When planting is done and crops begin to emerge, no-tillers have a chance to evaluate how well their planter has performed — including whether the unit’s closing wheels are doing the job closing the seed slot.
If closing wheels aren’t set up and adjusted properly or if no-tillers fail to account for changing field conditions, furrows can dry out and open back up or sidewall compaction can seal too tightly and cause delays in germination or emergence.
No-Till Farmer spoke to industry sources and experts about the evolution of closing-wheel technology, the pros and cons of various wheel setups and what questions no-tillers should ask if they’re planning to buy or switch out closing wheels.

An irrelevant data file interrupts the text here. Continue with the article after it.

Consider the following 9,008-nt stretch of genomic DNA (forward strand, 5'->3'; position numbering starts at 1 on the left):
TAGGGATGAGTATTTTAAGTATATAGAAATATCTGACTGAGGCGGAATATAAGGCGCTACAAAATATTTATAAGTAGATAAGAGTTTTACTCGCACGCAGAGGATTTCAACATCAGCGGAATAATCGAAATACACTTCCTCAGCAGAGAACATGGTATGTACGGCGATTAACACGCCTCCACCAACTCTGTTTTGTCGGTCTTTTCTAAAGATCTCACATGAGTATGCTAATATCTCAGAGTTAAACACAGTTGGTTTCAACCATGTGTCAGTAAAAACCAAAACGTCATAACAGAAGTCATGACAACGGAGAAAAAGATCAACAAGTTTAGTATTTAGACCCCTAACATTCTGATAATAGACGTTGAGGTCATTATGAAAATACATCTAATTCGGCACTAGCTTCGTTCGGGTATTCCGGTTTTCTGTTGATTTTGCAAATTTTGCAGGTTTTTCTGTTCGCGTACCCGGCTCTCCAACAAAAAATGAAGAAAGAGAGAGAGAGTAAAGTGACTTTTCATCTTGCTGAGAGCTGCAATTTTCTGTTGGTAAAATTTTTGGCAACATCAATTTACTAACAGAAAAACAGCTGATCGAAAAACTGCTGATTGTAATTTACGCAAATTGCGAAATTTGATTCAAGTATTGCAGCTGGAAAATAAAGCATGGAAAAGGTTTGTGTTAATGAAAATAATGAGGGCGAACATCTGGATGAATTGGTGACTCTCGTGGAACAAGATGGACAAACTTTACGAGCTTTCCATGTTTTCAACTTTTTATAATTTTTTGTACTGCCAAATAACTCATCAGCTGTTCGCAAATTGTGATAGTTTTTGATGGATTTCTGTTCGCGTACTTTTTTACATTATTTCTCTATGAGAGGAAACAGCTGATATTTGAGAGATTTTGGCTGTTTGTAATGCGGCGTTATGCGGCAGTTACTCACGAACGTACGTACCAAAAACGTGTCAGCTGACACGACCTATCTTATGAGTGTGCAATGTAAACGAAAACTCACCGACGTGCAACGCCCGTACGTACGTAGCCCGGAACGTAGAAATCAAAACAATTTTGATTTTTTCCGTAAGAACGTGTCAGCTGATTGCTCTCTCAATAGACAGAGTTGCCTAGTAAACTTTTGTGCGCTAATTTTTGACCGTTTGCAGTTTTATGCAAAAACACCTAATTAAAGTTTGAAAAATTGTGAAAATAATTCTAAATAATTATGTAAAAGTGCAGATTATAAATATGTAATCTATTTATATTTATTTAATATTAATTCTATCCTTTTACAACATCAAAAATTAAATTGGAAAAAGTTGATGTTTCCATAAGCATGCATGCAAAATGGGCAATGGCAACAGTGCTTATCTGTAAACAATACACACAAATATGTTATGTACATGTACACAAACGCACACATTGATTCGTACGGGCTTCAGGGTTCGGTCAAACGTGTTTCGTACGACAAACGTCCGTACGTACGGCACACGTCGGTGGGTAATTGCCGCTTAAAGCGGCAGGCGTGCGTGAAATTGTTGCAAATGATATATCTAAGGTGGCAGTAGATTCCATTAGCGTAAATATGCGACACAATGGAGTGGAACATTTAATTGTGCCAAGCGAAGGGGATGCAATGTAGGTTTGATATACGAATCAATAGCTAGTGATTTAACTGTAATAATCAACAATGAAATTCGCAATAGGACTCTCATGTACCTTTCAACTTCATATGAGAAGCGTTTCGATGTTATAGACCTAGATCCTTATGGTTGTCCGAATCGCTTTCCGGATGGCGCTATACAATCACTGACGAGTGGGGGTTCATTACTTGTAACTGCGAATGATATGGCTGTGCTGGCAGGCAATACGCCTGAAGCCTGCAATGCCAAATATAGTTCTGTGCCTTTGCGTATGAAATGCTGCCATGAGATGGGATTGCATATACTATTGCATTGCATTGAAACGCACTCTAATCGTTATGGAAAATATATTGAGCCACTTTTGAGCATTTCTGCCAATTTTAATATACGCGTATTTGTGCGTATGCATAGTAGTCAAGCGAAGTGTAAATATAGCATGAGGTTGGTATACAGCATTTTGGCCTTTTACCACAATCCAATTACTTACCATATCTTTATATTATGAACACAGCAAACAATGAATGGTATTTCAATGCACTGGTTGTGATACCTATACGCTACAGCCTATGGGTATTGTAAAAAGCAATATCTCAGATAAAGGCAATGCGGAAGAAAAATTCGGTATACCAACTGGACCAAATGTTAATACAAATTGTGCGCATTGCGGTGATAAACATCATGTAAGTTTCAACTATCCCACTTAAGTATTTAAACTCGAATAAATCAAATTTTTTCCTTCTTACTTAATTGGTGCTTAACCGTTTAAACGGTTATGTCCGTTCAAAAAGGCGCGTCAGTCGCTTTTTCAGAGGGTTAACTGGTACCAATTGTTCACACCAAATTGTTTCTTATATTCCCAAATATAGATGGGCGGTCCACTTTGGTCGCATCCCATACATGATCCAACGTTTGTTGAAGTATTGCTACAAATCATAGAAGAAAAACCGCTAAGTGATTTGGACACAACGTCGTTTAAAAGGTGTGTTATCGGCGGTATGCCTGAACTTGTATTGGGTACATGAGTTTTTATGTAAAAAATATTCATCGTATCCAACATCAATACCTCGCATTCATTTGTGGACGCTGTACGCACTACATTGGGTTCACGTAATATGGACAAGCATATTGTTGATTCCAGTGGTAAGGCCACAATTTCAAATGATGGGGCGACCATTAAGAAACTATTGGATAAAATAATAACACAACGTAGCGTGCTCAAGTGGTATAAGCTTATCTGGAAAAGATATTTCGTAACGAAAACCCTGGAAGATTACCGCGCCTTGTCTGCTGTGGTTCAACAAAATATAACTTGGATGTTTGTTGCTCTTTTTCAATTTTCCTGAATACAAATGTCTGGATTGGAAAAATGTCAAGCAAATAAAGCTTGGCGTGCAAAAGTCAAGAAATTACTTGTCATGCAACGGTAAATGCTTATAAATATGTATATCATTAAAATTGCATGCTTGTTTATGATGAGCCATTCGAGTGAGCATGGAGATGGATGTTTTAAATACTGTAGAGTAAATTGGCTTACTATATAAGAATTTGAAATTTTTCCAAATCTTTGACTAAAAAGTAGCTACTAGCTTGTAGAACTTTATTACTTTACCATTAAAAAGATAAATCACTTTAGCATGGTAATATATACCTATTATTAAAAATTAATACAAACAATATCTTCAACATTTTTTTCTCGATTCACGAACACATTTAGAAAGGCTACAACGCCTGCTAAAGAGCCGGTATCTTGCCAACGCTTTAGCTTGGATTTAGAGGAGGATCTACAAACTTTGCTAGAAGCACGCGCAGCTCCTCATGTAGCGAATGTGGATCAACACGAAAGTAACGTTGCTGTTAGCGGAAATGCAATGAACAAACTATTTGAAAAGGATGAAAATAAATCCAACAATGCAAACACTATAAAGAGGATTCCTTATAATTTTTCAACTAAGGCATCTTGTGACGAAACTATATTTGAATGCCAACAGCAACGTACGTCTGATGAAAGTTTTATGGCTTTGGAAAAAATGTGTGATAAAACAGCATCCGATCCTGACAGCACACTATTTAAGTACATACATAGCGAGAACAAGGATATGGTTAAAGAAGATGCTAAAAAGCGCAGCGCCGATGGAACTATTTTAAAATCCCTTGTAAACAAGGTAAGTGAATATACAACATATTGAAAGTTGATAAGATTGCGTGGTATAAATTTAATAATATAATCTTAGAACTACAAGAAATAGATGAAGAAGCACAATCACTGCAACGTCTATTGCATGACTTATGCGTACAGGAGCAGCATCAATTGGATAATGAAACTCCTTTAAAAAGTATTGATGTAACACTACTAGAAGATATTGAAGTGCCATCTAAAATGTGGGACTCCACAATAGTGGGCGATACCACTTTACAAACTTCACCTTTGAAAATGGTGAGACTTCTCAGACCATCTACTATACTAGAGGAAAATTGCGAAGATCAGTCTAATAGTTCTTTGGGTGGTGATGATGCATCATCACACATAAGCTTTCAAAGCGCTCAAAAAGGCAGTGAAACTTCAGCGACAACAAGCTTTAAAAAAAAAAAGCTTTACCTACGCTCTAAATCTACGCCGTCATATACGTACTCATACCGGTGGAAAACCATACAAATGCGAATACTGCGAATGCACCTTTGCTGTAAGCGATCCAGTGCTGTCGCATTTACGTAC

Manufacturers also highlighted the features and competitive advantages of their best closing wheels for no-till practices.
When no-tilling began to take hold during the 1970s, planters available on the market were challenged to meet the needs of no-tillers. Most were designed for conventional farming with drier soils with far less trash, while no-tillers were dealing with more trash and higher moisture.
Some early-model planters were also tasked with doing seedbed firming and furrow closing in the same function.
“Allis Chalmers planters back then were trying to gauge the depth, close the furrow and provide seed-to-soil contact, all at the same time,” says Matt Hagny, lead engineer and owner of Exapta Solutions. “There needed to be an in-furrow closing device for no-till.”
Most planters only offered smooth, rubber-coated wheels that required high…